S13Phys2BaLec26B

# Lets make some estimations r 10 ω v 100000v to

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Let’s make some estimations: R = 10 Ω , V = 100,000V to deliver 100kW of power. First, don’t make a common mistake: This equation can only be used with a potential difference ( Δ V) across a resistor. <-no!

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Power Instead we will find the current by the power transfer equation. Now we can input this current in the proper power dissipation equations. This only represents a 0.01% loss of power transferred to resistive effects (not bad!). P = IV
Power What if power companies used lower potential for their transmission lines (say 2,000V)? Now we can input this current in the proper power dissipation equations. 25% of power is lost to heat. That isn’t good business. P = IV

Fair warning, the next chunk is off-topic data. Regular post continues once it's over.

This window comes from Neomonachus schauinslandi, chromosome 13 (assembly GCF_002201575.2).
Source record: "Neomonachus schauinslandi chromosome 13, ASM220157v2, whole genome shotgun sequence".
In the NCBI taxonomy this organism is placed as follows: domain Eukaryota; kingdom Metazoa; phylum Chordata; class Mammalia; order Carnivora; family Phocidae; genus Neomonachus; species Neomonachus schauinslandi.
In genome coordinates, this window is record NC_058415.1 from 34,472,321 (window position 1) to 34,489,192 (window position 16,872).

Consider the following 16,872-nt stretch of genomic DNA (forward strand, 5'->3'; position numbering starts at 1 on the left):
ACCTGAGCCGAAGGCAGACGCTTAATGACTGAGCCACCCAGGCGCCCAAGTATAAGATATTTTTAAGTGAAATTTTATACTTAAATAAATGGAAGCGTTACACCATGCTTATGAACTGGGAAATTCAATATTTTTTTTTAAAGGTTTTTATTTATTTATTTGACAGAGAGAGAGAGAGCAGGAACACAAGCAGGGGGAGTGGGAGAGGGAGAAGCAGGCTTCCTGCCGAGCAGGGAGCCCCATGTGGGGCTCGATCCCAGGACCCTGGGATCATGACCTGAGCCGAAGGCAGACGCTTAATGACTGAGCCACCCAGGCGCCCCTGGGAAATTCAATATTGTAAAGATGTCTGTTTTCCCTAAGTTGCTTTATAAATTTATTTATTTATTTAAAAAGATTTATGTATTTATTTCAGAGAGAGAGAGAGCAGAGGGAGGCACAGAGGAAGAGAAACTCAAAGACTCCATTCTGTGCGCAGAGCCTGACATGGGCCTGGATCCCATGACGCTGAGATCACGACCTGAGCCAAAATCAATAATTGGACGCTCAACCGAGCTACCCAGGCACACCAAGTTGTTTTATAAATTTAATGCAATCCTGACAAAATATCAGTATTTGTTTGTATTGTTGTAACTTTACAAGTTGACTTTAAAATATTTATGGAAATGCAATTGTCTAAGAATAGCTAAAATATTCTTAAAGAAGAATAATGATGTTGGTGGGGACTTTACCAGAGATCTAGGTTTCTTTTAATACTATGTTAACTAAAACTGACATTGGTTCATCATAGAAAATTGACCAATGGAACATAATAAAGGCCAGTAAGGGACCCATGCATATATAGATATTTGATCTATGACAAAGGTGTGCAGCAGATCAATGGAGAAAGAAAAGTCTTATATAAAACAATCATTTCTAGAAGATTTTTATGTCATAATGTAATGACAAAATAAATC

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Power dissipation C J P = I V s C [W] ( V = IR ) P = I 2 R ( V ) 2 P = R V I = R ( )
Superconductors Supercondutors can help solve these problems. Superconductors are materials whose resistance falls to virtually zero below a certain critical temperature, T C . Once a current is set up in a superconductor, it persists without any applied potential difference.

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Superconductors Above T c , the superconductor acts as a normal metal. Unfortunately superconductors currently only exist at low temperatures (highest ~150K) [–123 o C]. But we are getting closer to room temperature superconductivity. In the mid-80’s the highest was near 30K [–243 o C].
Circuits Light bulbs are resistors that you can measure the power dissipated by them with their brightness.

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